If there ever was a writer who weaves vivid tales of American liberty and posterity as represented in the preamble to the Constitution, it is without a doubt, Walt Whitman. In his introduction to Leave of Grass, Whitman casta a net over the immense semantics of liberty and posterity as presented by our founding fathers:
“We the People of the United States, in Order to form a more perfect Union, establish Justice, insure domestic Tranquility, provide for the common defense, promote the general welfare, and secure the Blessings of Liberty to ourselves and our Posterity, do ordain and establish this Constitution for the United States of America.”Preamble to the Constitution
The opening statement in Whitman’s introduction, “secures the Blessings of Liberty to ourselves and our Posterity,” by stating that, “America does not repel the past or what it has produced under its forms or amid other politics or the idea of castes or the old religions.” This sentence acknowledges our past in direct correlation with “Posterity” and makes the claim that we should accept the lesson with calmness,” so that our future generations may learn from it.
Whitman then illustrates the colossal American as a whole and as an individual where “Here is not merely a nation but a teeming nation of nations,” who are destined to stand united in order to preserve this Posterity because, “Here is the hospitality which forever indicates heroes.”
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More lucid examples are given when Whitman writes that we “need never be bankrupt while corn grows from the ground or the orchards drop apples,” because the “United States is not best or most in its executives or legislatures… but always most in the common people,” and “their deathless attachment to freedom.”
This idea of posterity conceptualizes the American as an entrepreneur, governing his own land and accounts and always willing to defend what he has rightfully ascertained or cultivated under his own nation.
A Deathless Attachment to Freedom – Walt Whitman
A more interesting study of the statement, “their deathless attachment to freedom” would leas us to question his wording of a “deathless attachment” because it is will known that Americans are always volunteering to serve their nation even during times of tumultuous battle-conflict.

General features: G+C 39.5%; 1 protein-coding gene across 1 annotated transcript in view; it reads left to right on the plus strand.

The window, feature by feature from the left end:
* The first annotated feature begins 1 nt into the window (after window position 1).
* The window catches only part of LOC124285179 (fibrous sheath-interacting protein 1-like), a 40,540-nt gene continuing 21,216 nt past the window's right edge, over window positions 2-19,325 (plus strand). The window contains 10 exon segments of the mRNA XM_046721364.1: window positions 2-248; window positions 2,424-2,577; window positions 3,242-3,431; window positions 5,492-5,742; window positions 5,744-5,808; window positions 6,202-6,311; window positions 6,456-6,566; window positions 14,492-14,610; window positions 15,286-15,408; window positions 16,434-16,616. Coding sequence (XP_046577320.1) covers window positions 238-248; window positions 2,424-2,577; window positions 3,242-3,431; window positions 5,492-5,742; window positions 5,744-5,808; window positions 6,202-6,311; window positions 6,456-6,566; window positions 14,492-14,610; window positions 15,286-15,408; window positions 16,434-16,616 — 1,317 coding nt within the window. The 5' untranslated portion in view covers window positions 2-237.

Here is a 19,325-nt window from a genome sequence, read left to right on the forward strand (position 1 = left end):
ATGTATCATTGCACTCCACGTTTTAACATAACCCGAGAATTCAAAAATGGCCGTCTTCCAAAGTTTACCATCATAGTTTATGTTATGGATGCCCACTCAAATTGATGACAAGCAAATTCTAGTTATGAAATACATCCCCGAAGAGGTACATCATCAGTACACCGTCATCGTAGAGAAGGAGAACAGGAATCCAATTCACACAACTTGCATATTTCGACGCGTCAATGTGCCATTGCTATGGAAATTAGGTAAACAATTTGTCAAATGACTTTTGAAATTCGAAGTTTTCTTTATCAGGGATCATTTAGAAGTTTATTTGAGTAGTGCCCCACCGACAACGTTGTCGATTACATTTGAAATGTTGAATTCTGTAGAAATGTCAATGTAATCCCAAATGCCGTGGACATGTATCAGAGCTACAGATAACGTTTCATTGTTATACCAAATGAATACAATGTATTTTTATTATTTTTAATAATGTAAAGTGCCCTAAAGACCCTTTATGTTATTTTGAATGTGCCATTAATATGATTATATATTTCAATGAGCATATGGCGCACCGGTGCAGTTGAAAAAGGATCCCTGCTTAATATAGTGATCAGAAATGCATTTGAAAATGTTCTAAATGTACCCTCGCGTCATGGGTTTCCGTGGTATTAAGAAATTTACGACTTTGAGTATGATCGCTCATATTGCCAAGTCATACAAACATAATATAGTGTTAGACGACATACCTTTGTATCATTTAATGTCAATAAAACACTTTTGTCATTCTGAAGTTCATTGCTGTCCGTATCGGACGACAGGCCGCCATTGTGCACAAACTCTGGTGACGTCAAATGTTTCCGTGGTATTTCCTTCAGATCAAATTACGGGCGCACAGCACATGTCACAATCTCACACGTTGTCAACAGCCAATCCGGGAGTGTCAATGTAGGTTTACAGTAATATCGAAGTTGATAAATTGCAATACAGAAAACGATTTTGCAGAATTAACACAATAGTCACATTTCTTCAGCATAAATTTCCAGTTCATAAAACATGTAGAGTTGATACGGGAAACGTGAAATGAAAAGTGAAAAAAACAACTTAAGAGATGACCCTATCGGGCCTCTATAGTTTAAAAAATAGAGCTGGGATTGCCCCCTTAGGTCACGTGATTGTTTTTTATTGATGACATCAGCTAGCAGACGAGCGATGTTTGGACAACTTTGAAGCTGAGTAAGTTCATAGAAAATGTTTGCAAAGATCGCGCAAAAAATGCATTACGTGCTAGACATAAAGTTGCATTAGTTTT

So one would then think that a more appropriate word for “deathless” would be “death-ready,” yet Whitman chose, “Deathless,” which would parallel the very definition of posterity – succeeding or future generations collectively. Americans do not sign up to serve and die, we do it for love of self and country and to defend what is ours in order to provide for our kin.
Another testament to Whitman’s conferring of our posterity is our attachment to “our country’s spirit… he incarnates its geography and natural life and rivers and lakes.” Every American is proud of where they are from and recognize every path in their home town like the back of their own hand. A city dweller from Chicago has memorized their various bus routes to traverses to work, school and home, just the same as a farmer from Iowa knows where to cultivate, how to plant corn, and when to collect crop. Every American is their own and “to him the hereditary countenance descends both mother’s and father’s.
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And who else would have as much liberty as to “poke-easy from sandhills and pines,” or go sledding down “the hills of Vermont,” or go hunting in the “woods of Main,” or to be bathing in delightful daylight “over the lakes or bays or along coasts,” alongside “a Southerner soon as a Northerner?” It is the Liberty loving American that does and always will.
Walt Whitman then writes in his introduction that it is the poet who “is worthy the grand idea” of liberty and its indispensability and how it’s the poets job to “cheer up slaves and horrify despots.” But if every atom that belongs to you also belongs to me then it is up to us to learn that “liberty relies upon itself, and invites no on and promises nothing” and that, WE are “the true American Character,” and understand that liberty is in every human genome and only when the “souls of men and women are discharged from any part of the Earth – then only shall the instinct of Liberty be discharged from that part of the Earth.” This piece suggests that Liberty is an instinct and will always be with us, which coincides with the reasoning of the Founding Fathers.
Life and Posterity – Walt Whitman
So if Liberty and Posterity are ours to keep and take wherever we go, we must attain “perfect personal candor,” and “great genius and the people of these states must never be demeaned to romances. As soon as histories are properly told there is no more need of romances.” Whitman attempts to build up the American character to what we are destined to be with such freedoms; he understands that with such a free government and so many Liberties that we must see and admit, “these economies as we see the economies of food and sleep, but has higher notions of prudence than to think we give much when we give a few slight attention at the latch of the gate.” Liberty and posterity are ours forever as long as we uphold to their Prudence and Candor.
It is clear that Whitman’s introduction to Leaves of Grass is superfluously respondent to the diction charged in the preamble to the constitution when we confer it to the opening of the Preamble to the Constitution, “We the people of the United States, in order to form a more perfect union… and to secure the Blessing of Liberty to ourselves and our Posterity.